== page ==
Don’t expect too many changes from Mbumba – analysts

Nangolo Mbumba

Political analysts say Namibians should not expect too many changes from president Nangolo Mbumba’s administration, given the period of time he has as president.

They say Mbumba is a caretaker president until the swearing in of the next president, and will ensure continuity regarding the policies left by president Hage Geingob.

In an interview with Desert Radio yesterday, political analyst Ndumba Kamwanyah said the president will only implement programmes that are already in place.

“We have to take his word that he is the caretaker president until the swearing in of the next president. We shouldn’t expect much in terms of policy changes and direction.

“What we are going to see him do is probably stress the importance of implementing policies and programmes that are already in place – the NDP5, the Harambee Prosperity Plan, and green hydrogen. We will see him maybe adding his ministers to work hard to ensure it is implemented, but we should not expect much,” he said.

Kamwanyah said much of what will happen in terms of Mbumba’s governance can only be decided after the budget is tabled.

“From what that budget allocation looks like, we could draw conclusions about what he is going to focus on, including corruption.

“I have doubt because of the time frame left from now up to the elections that he will be successful in tackling corruption, partly because of the time frame,” he said.

Political scientist Henning Melber said Mbumba has taken over a vehicle with “the same old engine and the same old wheels”.

“We should be careful, while we offer him the integrity and trust he deserves, to expect too much of him. It is not individuals on the commanding heights, it is the board that matters, meaning he has to rely on strong institutions and committed civil servants who follow the principles that were issued as a programme for good governance.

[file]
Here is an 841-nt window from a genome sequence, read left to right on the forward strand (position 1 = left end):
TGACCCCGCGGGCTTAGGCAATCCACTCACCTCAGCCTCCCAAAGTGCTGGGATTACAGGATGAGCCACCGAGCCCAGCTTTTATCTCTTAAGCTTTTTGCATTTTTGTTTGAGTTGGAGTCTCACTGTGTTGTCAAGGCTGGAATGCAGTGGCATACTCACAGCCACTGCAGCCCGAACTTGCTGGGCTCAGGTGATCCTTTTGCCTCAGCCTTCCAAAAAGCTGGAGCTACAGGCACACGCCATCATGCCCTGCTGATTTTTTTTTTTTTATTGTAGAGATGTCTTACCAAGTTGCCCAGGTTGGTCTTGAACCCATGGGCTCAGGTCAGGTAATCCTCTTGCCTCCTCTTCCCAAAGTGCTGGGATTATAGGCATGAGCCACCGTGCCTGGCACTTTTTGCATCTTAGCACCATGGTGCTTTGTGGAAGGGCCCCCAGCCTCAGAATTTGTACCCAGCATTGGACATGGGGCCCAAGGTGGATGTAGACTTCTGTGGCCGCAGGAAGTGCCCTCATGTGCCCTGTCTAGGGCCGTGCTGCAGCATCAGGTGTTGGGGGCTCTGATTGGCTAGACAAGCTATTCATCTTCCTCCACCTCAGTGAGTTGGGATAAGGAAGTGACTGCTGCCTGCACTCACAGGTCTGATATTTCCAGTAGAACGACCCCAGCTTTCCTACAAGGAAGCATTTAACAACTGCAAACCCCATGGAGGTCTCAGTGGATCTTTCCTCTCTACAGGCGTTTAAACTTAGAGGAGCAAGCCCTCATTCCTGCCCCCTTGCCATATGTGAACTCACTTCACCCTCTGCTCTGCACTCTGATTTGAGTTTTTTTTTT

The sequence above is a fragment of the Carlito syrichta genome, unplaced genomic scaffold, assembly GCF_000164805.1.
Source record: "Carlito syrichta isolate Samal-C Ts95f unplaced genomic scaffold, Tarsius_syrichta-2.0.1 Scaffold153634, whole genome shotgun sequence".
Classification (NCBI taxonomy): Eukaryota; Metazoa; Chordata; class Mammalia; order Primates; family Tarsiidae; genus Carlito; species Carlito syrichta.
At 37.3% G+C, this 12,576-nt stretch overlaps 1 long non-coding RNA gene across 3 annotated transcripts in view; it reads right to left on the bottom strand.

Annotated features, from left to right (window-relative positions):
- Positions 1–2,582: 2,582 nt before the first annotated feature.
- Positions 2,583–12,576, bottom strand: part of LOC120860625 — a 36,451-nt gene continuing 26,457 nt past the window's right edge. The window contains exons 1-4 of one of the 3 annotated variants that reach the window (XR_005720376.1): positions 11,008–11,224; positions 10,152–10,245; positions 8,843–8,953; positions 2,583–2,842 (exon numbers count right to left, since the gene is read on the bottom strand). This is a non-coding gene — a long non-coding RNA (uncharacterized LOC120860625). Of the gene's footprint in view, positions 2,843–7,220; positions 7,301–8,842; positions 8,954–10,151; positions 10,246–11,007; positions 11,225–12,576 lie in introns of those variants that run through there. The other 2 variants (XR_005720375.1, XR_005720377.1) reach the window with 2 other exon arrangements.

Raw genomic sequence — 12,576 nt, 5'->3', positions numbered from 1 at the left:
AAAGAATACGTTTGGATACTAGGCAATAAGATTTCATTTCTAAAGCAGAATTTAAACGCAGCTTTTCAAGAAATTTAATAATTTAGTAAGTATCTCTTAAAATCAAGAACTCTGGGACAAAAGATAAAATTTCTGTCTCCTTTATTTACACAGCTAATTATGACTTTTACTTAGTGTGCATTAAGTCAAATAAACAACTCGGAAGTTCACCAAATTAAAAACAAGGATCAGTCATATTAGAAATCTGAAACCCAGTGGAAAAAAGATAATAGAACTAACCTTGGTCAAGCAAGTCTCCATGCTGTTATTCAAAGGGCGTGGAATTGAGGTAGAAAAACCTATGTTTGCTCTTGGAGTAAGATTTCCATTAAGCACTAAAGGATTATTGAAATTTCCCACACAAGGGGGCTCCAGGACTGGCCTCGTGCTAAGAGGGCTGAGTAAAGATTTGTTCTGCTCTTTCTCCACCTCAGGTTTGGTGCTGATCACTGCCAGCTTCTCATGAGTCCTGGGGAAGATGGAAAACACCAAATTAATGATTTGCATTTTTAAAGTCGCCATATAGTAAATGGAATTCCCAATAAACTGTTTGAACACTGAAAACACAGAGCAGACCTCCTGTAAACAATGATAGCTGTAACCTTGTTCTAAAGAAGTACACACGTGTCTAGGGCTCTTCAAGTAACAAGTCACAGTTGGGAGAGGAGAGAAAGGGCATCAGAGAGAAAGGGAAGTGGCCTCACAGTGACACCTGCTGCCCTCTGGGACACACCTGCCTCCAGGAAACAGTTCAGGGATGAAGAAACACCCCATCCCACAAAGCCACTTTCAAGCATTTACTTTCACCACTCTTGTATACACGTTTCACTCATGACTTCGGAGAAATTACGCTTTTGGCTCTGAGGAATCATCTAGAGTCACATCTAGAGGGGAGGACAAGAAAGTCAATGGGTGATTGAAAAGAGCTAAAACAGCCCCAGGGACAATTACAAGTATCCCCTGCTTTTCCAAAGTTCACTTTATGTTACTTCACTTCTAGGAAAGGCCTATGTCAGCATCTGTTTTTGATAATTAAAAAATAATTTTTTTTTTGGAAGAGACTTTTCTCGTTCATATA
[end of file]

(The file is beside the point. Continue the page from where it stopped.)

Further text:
“Mbumba has not bridged that gap yet,” he said.

“I think the best we can expect is continuity and administration for the one year and one month, delivering the arts of division of the late president Hage Geingob. Mbumba has always been a very loyal servant.

“He was in the finance ministry for seven years, from 1996 to 2003, and as far as I can remember, he did not rock the boat then, so I’m very sure his top priority will be not to rock the boat now,” Melber said.

He described Mbumba as having a good record.

“I have not come across any incidents where there could have been suspicion of Mbumba concerning his integrity and his proper performance in office.

“Mbumba’s personality is that he is a gentleman, meaning he is a very soft-speaking person. That is in contrast to Geingob, also in contrast to the founding president, Sam Nujoma.

“He has the personality of former president Hifikepunye Pohamba, which does not mean he does not have the power to influence people to follow instructions.

“Mbumba has made some statements on what he expects members of the Cabinet to do. It is too early to judge whether it has had an impact, but it is notable that he has made some changes so early,” Melber said.

Analyst Jacob Nyambe described Mbumba as a capable president.

“Mbumba is capable and firm. The expectation is that he is going to maintain what was left and just sit for that delivery to take place.

“I don’t think with the little time that is left, including the time to campaign in the country, there will be major projects. I think it is a matter of implementing what is there.”

Mbumba was sworn in as Namibia’s fourth president hours after the announcement of Geingob’s death on 4 February.

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